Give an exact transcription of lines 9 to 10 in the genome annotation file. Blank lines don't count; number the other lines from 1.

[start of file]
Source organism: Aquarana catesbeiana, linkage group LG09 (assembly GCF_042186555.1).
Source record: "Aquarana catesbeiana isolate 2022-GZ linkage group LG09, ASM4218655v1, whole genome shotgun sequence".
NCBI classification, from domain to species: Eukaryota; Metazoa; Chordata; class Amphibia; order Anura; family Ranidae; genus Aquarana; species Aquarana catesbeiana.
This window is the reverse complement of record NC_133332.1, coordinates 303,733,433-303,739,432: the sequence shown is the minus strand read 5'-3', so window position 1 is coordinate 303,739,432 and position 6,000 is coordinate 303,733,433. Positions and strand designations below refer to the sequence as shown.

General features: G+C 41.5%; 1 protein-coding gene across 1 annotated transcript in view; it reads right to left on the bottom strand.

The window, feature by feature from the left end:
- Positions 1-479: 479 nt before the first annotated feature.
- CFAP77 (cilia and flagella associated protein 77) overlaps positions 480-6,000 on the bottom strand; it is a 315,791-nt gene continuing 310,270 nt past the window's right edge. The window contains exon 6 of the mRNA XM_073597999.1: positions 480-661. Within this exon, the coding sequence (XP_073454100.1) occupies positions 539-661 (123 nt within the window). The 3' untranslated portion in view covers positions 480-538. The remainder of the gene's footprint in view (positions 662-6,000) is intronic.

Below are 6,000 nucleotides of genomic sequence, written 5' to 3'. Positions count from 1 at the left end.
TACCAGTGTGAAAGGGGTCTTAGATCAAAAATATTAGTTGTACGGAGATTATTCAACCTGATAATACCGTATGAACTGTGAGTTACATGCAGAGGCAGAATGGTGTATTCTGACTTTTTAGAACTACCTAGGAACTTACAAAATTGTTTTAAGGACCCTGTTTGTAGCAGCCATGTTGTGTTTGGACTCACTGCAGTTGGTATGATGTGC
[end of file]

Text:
Below are 6,000 nucleotides of genomic sequence, written 5' to 3'. Positions count from 1 at the left end.
TACCAGTGTGAAAGGGGTCTTAGATCAAAAATATTAGTTGTACGGAGATTATTCAACCTGATAATACCGTATGAACTGTGAGTTACATGCAGAGGCAGAATGGTGTATTCTGACTTTTTAGAACTACCTAGGAACTTACAAAATTGTTTTAAGGACCCTGTTTGTAGCAGCCATGTTGTGTTTGGACTCACTGCAGTTGGTATGATGTGC